Author Topic: bleached and bromated versus unbleached All Trumps  (Read 10513 times)

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Offline fazzari

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bleached and bromated versus unbleached All Trumps
« on: October 21, 2012, 03:08:26 AM »
I finally got a 50 pound bag of bromated All Trumps from the East Coast, because I am interested in doing some testing on my own.  I want to see with my own eyes the effects this flour will have on my NY style pizzas and ultimately with my cracker crusts.  And in fact, this week I should receive a product called King Kaiser, which I am told is All Trumps with ascorbic acid added...and then I can test all three.

But, for the first experiment I made two batches of dough, one with unbleached All Trumps and the other with bromated All Trumps.  Everything was identical in the two batches except the flour:

flour  100%
water  62       70 degrees
salt      2
sugar    2
oil        2
IDY       .5

mix 4 minutes.  Rest 5 minutes. Mix 3 minutes.  Scale, ball, and refrigerate.

The first two doughs in the experiment were in the fridge 24 hours, and then were taken out to warm up for 2 hours.  You can see from the picture below, that one of the doughs is noticably larger...that one is the bromated one.

John


Offline fazzari

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Re: bleached and bromated versus unbleached All Trumps
« Reply #1 on: October 21, 2012, 03:20:49 AM »
I stretched out both doughs, dressed them and baked them in my deck at work (565 degrees tonight).  They both took 5 minutes to bake, both browned nicely, and both were delicious.  Oven spring was greater in the bromated crust, and the bromated crust was more tender, not as chewy as the unbleached pie.  The winner of the first test is clearly the bromated pie.
The first 3 pictures are the bromated crusts and the last 3 are the unbleached crusts.
John

Offline fazzari

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Re: bleached and bromated versus unbleached All Trumps
« Reply #2 on: October 21, 2012, 03:27:34 AM »
I also used part of the bag to sheet out cracker crusts.  The bromated dough is a lot different, it seems drier, and stronger, and I noticed I had to adjust my sheeter to roll thinner than normal to get the right thickness factor.  The pizza below is 33 hours old.  It has good oven spring, but the bottom isn't quite what I'm looking for...we'll see what a bit more age does to these doughs.
John

Offline norma427

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Re: bleached and bromated versus unbleached All Trumps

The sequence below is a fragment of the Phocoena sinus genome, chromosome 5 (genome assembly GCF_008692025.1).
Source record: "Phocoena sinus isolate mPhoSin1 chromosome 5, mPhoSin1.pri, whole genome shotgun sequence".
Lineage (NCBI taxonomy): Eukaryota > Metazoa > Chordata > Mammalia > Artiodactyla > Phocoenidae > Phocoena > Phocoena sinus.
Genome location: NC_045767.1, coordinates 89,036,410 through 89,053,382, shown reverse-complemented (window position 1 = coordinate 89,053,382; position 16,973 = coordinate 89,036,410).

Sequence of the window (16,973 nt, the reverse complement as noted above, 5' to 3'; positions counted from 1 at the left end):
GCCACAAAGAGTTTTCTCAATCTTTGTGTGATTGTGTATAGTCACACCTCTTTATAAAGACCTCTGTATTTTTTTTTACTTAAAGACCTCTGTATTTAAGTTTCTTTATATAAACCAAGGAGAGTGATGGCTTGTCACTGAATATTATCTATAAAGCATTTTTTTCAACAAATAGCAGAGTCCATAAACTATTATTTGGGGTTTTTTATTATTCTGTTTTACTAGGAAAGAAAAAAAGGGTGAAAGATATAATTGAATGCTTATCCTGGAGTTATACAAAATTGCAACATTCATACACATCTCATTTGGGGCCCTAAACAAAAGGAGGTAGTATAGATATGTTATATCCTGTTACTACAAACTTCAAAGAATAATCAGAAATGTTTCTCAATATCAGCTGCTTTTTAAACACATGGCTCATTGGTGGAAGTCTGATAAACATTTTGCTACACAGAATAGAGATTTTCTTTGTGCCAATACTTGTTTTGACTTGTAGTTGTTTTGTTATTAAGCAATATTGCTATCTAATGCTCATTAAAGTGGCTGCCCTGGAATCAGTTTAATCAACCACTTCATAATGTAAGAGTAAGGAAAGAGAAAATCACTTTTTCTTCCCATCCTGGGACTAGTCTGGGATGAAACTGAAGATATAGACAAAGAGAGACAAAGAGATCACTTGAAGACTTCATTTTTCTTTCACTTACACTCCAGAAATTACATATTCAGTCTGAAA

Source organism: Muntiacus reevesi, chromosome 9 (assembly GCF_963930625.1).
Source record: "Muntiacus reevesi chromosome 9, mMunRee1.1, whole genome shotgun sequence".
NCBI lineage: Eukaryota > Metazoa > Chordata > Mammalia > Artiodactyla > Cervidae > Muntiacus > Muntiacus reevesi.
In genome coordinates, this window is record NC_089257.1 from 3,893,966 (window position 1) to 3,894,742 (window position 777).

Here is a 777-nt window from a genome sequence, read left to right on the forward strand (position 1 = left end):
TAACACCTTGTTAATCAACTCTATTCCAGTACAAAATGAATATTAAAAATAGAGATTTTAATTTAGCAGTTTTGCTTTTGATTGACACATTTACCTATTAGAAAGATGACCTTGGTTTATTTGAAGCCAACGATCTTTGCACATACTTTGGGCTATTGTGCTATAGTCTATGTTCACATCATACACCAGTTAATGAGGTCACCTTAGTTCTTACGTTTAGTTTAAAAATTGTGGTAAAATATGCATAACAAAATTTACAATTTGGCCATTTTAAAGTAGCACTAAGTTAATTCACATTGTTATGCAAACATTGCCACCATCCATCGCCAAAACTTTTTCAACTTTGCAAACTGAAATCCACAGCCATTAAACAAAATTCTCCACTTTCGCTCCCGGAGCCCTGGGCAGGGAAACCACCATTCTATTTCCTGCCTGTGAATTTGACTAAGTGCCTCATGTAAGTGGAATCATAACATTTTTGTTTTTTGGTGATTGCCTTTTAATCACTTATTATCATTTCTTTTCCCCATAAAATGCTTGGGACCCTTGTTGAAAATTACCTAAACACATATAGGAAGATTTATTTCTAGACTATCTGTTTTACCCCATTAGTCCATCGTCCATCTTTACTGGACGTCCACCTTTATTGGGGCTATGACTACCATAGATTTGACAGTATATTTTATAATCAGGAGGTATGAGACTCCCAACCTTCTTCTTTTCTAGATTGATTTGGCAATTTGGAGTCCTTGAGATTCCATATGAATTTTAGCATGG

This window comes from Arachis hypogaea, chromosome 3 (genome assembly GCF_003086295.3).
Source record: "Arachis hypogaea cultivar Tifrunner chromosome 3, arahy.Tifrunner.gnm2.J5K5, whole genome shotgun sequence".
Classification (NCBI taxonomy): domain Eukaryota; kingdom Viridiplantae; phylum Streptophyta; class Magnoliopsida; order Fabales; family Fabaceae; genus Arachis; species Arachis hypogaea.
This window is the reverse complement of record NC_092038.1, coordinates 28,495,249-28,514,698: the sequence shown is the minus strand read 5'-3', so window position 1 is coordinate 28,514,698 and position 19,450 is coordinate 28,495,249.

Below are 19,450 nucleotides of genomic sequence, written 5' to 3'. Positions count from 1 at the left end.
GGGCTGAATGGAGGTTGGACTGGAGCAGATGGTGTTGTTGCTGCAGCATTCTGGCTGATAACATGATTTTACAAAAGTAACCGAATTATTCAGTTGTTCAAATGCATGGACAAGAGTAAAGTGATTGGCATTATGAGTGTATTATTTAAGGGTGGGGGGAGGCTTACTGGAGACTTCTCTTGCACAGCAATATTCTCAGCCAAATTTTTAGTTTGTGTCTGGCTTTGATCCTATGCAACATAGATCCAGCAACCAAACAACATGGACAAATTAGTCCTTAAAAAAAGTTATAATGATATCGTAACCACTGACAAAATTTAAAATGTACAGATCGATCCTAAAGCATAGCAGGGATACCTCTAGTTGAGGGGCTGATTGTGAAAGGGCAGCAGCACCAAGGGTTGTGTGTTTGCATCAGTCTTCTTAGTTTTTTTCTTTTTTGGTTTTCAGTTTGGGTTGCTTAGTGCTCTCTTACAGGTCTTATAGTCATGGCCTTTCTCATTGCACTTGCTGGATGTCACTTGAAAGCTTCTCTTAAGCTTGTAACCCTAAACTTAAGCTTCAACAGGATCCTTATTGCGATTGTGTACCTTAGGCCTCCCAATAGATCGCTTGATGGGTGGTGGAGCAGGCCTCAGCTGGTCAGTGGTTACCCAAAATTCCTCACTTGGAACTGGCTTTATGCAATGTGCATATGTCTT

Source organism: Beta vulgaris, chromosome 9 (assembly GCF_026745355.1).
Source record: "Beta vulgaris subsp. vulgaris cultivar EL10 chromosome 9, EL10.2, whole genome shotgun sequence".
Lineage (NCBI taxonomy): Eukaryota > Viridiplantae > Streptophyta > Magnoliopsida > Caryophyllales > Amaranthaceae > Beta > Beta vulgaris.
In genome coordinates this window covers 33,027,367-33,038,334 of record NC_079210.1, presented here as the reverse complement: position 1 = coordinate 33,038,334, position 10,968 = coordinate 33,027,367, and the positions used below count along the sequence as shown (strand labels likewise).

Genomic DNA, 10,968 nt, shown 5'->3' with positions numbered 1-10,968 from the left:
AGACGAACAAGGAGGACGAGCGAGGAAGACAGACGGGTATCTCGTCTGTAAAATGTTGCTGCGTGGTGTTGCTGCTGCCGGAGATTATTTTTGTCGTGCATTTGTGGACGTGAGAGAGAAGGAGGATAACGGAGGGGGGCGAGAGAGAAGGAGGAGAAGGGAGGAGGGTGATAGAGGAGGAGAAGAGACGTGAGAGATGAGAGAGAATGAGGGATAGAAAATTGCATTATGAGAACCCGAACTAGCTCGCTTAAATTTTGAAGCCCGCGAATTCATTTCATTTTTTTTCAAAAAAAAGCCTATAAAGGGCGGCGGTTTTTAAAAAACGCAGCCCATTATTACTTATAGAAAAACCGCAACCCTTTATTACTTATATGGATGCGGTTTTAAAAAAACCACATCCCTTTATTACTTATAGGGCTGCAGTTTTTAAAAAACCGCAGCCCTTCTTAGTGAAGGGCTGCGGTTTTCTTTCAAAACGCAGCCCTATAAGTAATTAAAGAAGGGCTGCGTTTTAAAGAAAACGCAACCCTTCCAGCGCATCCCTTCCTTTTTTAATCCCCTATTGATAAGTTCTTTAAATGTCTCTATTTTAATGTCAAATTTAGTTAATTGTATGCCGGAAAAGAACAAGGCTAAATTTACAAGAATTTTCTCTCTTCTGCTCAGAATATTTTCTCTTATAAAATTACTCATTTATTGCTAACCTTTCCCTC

« Reply #3 on: October 21, 2012, 08:08:40 AM »
John,

Your experiments are very interesting and will looking forward to more.   ;D

All of your pizzas look very tasty!

Norma

Offline scott r

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Re: bleached and bromated versus unbleached All Trumps
« Reply #4 on: October 21, 2012, 09:34:48 AM »
aah... same findings as me.    non bromated all trumps is pretty much just like kasl.    I actually have better luck with harvest king, which is not bromated.   It matches the bromated all trumps a little better in tenderness.  Im interested to hear how the dough with ascorbic acid turns out.   In my tests it still was not nearly as nice as the bromated crusts I made.   

Offline Jet_deck

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Re: bleached and bromated versus unbleached All Trumps
« Reply #5 on: October 21, 2012, 10:09:30 AM »
John, is the cracker crust docked?  Thanks.
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Online Pete-zza

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Re: bleached and bromated versus unbleached All Trumps
« Reply #6 on: October 21, 2012, 10:45:13 AM »
John,

I don't know if you saw the PMQ Think Tank thread on the All Trumps bromated versus unbromated issue at http://thinktank.pmq.com/viewtopic.php?p=78733#p78733 but Tom Lehmann weighs in on that topic in that thread. I thought somewhere that I had read that Tom indicated that a bromated flour didn't require as long a mix as the unbromated version. However I could not find any post where he said that. But, in the same thread, the member AFS, who made a switch from the bromated All Trumps to the unbromated version said that he had to increase the mix time. Also, scott123 indicated that a bromated high-gluten flour does not need as much knead time as an unbromated high-gluten flour, at Reply 1032 at http://www.pizzamaking.com/forum/index.php/topic,9908.msg162683/topicseen.html#msg162683. If all of this is true, then a truer test of the two versions of the All Trumps flour might call for a shorter knead time for the bromated All Trumps than for the unbromated All Trumps.

You might also note from Tom's PMQTT post at http://thinktank.pmq.com/viewtopic.php?p=30723#p30723 that he sees merit in the bromated All Trumps when the cold fermentation time goes beyond three days.

Peter

Offline scott r

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Re: bleached and bromated versus unbleached All Trumps
« Reply #7 on: October 21, 2012, 11:08:59 AM »
My findings showed that its not true.    general mills told me to do the same thing and it doesn't help at all.   Maybe john will test and find out that im an arse.    Mixing the non bromated all trumps longer just made it even more chewy for me.   

Offline fazzari

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Re: bleached and bromated versus unbleached All Trumps
« Reply #8 on: October 22, 2012, 02:16:07 AM »
John,

I don't know if you saw the PMQ Think Tank thread on the All Trumps bromated versus unbromated issue at http://thinktank.pmq.com/viewtopic.php?p=78733#p78733 but Tom Lehmann weighs in on that topic in that thread. I thought somewhere that I had read that Tom indicated that a bromated flour didn't require as long a mix as the unbromated version. However I could not find any post where he said that. But, in the same thread, the member AFS, who made a switch from the bromated All Trumps to the unbromated version said that he had to increase the mix time. Also, scott123 indicated that a bromated high-gluten flour does not need as much knead time as an unbromated high-gluten flour, at Reply 1032 at http://www.pizzamaking.com/forum/index.php/topic,9908.msg162683/topicseen.html#msg162683. If all of this is true, then a truer test of the two versions of the All Trumps flour might call for a shorter knead time for the bromated All Trumps than for the unbromated All Trumps.